After the January 6th protests and insurrection at the Capitol, where politicians tried to stop the process of counting presidential electors and some citizens stormed the halls to throw sand in the gears by force, many companies declared they would no longer donate to politicians that had been a part of the anti-democratic shenanigans.
American Airlines paused its political giving, but the airline’s PAC went “off of pause” in May, according to Nate Gatten, the airline’s Senior Vice President of government affairs at an internal employee event following the carrier’s earnings call on Thursday (a recording of which was reviewed by View From The Wing).
He revealed that in June the airline made a contribution through its PAC to an objector to the certification of the election: Sam Graves from Missouri. However he defended this saying that he may have gone along with stopping the democratic process and calling into question the election – but he supports government subsidies for American Airlines.
On the spectrum the person we contributed to is very…he’s a great partner of American Airlines, he was hugely supportive of PSP…We’re trying to do our very best to manage it, not to contribute to anyone who would embarrass us.
We need to have a dialogue with our elected representatives and we can’t do that if we just say ok there’s a huge group of people that we’re not gonna work with at all. That’s our stance right now. There probably will be some companies that don’t give at all to objectors. They have different circumstance than we do. I think you’ll see most companies aren’t going to have these litmus tests one way or another.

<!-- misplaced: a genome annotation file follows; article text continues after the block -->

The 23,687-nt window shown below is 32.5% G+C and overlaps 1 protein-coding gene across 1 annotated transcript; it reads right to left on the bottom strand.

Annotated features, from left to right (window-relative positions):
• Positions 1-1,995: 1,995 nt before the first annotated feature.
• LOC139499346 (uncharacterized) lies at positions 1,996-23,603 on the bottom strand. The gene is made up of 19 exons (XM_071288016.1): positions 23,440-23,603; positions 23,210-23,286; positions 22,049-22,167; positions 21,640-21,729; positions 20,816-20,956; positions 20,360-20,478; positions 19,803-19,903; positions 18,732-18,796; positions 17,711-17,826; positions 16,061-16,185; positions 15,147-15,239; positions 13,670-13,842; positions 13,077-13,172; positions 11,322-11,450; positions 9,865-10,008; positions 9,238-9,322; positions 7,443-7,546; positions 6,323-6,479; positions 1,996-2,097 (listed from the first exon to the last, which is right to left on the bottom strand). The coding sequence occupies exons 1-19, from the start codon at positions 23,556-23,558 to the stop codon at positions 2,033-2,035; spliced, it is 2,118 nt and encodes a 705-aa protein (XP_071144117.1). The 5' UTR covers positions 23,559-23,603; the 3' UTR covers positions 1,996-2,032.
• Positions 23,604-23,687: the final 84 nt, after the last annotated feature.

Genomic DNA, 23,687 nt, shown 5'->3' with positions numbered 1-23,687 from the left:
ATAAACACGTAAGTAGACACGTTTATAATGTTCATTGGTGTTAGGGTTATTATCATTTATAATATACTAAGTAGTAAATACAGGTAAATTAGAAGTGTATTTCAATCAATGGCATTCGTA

Doug Parker Testifying Before Congress In Favor Of Airline Subsidies In 2001
The American Airlines position seems to be that in an industry highly regulated and subsidized by government, they can’t afford to take principled stands that disadvantage them before Congress – at least on an issue, no matter how important, where so many of their important political constituents are on the other side. And that they can’t “have a dialogue with..elected representatives” if they don’t pay-to-play.
That is, of course, a logical position to take for an airline’s CEO who has made his career on the back of government subsidies.